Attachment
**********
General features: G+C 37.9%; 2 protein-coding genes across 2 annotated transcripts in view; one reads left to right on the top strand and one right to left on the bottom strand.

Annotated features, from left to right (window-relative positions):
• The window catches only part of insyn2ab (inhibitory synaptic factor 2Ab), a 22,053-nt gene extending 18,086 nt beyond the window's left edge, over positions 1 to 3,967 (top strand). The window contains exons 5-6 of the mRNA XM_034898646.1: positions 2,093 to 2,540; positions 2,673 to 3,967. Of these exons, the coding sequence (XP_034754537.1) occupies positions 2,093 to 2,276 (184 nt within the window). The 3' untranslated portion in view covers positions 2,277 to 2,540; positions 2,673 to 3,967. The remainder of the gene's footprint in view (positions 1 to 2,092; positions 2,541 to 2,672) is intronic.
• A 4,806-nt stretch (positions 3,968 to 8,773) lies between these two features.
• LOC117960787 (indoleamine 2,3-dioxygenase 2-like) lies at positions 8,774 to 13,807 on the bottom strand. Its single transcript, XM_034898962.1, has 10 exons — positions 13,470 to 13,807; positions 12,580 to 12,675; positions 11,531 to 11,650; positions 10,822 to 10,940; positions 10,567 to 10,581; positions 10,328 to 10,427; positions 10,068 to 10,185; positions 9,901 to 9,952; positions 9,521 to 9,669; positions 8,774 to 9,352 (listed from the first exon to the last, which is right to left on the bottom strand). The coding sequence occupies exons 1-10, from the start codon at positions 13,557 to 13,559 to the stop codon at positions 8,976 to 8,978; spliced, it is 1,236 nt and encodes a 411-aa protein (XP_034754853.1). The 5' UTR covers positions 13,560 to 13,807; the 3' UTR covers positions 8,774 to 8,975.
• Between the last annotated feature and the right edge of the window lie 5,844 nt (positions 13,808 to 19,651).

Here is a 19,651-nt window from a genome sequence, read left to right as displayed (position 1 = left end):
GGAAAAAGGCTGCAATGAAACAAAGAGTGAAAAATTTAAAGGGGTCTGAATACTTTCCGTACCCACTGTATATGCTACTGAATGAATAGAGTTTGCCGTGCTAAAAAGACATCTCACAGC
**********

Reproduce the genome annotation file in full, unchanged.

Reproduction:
General features: G+C 37.9%; 2 protein-coding genes across 2 annotated transcripts in view; one reads left to right on the top strand and one right to left on the bottom strand.

Annotated features, from left to right (window-relative positions):
• The window catches only part of insyn2ab (inhibitory synaptic factor 2Ab), a 22,053-nt gene extending 18,086 nt beyond the window's left edge, over positions 1 to 3,967 (top strand). The window contains exons 5-6 of the mRNA XM_034898646.1: positions 2,093 to 2,540; positions 2,673 to 3,967. Of these exons, the coding sequence (XP_034754537.1) occupies positions 2,093 to 2,276 (184 nt within the window). The 3' untranslated portion in view covers positions 2,277 to 2,540; positions 2,673 to 3,967. The remainder of the gene's footprint in view (positions 1 to 2,092; positions 2,541 to 2,672) is intronic.
• A 4,806-nt stretch (positions 3,968 to 8,773) lies between these two features.
• LOC117960787 (indoleamine 2,3-dioxygenase 2-like) lies at positions 8,774 to 13,807 on the bottom strand. Its single transcript, XM_034898962.1, has 10 exons — positions 13,470 to 13,807; positions 12,580 to 12,675; positions 11,531 to 11,650; positions 10,822 to 10,940; positions 10,567 to 10,581; positions 10,328 to 10,427; positions 10,068 to 10,185; positions 9,901 to 9,952; positions 9,521 to 9,669; positions 8,774 to 9,352 (listed from the first exon to the last, which is right to left on the bottom strand). The coding sequence occupies exons 1-10, from the start codon at positions 13,557 to 13,559 to the stop codon at positions 8,976 to 8,978; spliced, it is 1,236 nt and encodes a 411-aa protein (XP_034754853.1). The 5' UTR covers positions 13,560 to 13,807; the 3' UTR covers positions 8,774 to 8,975.
• Between the last annotated feature and the right edge of the window lie 5,844 nt (positions 13,808 to 19,651).

Here is a 19,651-nt window from a genome sequence, read left to right as displayed (position 1 = left end):
GGAAAAAGGCTGCAATGAAACAAAGAGTGAAAAATTTAAAGGGGTCTGAATACTTTCCGTACCCACTGTATATGCTACTGAATGAATAGAGTTTGCCGTGCTAAAAAGACATCTCACAGC